5) Boosts RETENTION : Along with improving retention by cleaning what happens when we study, this structure also creates more PRIMACY and RECENCY events (remembering more from the beginning and ending, respectively, of a list of memorized items). These memory phenomena are extrapolated from the Serial Position Effect, which I like using as I try to hack our brains to get more retention out of every facet available to us! 6) Defines BOUNDARIES : Many of my students are using “fuzzy” boundaries at best regarding what’s allowed and not allowed when they study.

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Allowed : Read and mark Dr. Smith’s biochem PowerPoint, make a MEMORY PALACE for lysosomal storage diseases, do some retrieval practice on the flow chart for glycolysis, etc. Obviously not allowed : Text my friends, check my phone, scan through Facebook, shop online, etc. Not-so-obviously not allowed: Build schedule for next week, prepare for meeting with my advisor, send out study group emails, search for videos that explain a single bullet point on Dr. Singh’s lecture, etc.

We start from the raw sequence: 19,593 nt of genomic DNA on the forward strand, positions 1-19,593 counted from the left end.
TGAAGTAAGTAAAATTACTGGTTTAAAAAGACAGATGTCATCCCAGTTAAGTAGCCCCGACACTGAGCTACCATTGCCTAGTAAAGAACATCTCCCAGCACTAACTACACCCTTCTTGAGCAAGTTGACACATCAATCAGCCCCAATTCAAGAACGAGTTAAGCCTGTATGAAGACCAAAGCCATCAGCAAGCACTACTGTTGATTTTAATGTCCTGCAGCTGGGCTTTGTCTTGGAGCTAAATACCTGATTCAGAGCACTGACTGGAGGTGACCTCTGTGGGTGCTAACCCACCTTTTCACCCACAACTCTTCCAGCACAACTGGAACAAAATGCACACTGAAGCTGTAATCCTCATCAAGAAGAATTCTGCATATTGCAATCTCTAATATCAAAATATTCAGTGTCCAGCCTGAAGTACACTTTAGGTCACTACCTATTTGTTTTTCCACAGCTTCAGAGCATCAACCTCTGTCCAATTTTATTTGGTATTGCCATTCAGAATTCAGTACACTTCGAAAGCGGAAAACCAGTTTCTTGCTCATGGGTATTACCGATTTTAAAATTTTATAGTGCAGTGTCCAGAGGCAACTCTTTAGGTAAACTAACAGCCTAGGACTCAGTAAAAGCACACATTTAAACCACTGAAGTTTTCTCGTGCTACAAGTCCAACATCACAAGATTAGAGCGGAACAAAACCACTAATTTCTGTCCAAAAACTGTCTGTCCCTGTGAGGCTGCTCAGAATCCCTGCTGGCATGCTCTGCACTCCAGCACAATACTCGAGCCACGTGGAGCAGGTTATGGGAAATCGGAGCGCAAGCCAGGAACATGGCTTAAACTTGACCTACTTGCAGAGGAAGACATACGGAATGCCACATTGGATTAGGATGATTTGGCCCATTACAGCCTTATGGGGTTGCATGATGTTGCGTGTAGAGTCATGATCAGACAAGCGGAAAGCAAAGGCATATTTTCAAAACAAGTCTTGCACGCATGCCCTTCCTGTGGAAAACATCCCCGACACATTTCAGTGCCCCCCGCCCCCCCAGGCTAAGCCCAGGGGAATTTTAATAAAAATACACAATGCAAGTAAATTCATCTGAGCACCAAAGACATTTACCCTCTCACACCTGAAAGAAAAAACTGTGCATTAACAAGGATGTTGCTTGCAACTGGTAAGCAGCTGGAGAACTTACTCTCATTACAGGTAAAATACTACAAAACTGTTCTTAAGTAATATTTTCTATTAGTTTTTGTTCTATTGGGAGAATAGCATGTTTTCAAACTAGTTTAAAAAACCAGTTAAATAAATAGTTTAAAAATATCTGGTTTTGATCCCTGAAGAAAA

7) Augments decision-making and prioritization : There is never enough time to study everything in med school, so figuring out what to study is a skill in and of itself. Since the 50/10 Study compresses time, students are forced to ask themselves if their current task if both URGENT and IMPORTANT.

  • While this will not solve all students’ issues, it is a critical piece of the puzzle that must be fostered.
  • The 50/10 Rule allows for this growth.
  • As with any skill, the 50/10 Med Study Rule is just one tool in an elaborate matrix of study skill sets.
  • However, it is a great place to start for any med student, as well as any other medical professional student (veterinarian, Pharm D, PA, dentistry, etc.), who is frustrated with not getting enough done in a given week, day, or hour of study.

Ready to improve your studying and get better results? Get in touch! Updated from April 28, 2016 version on April 16, 2020
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What is the 123 method of studying?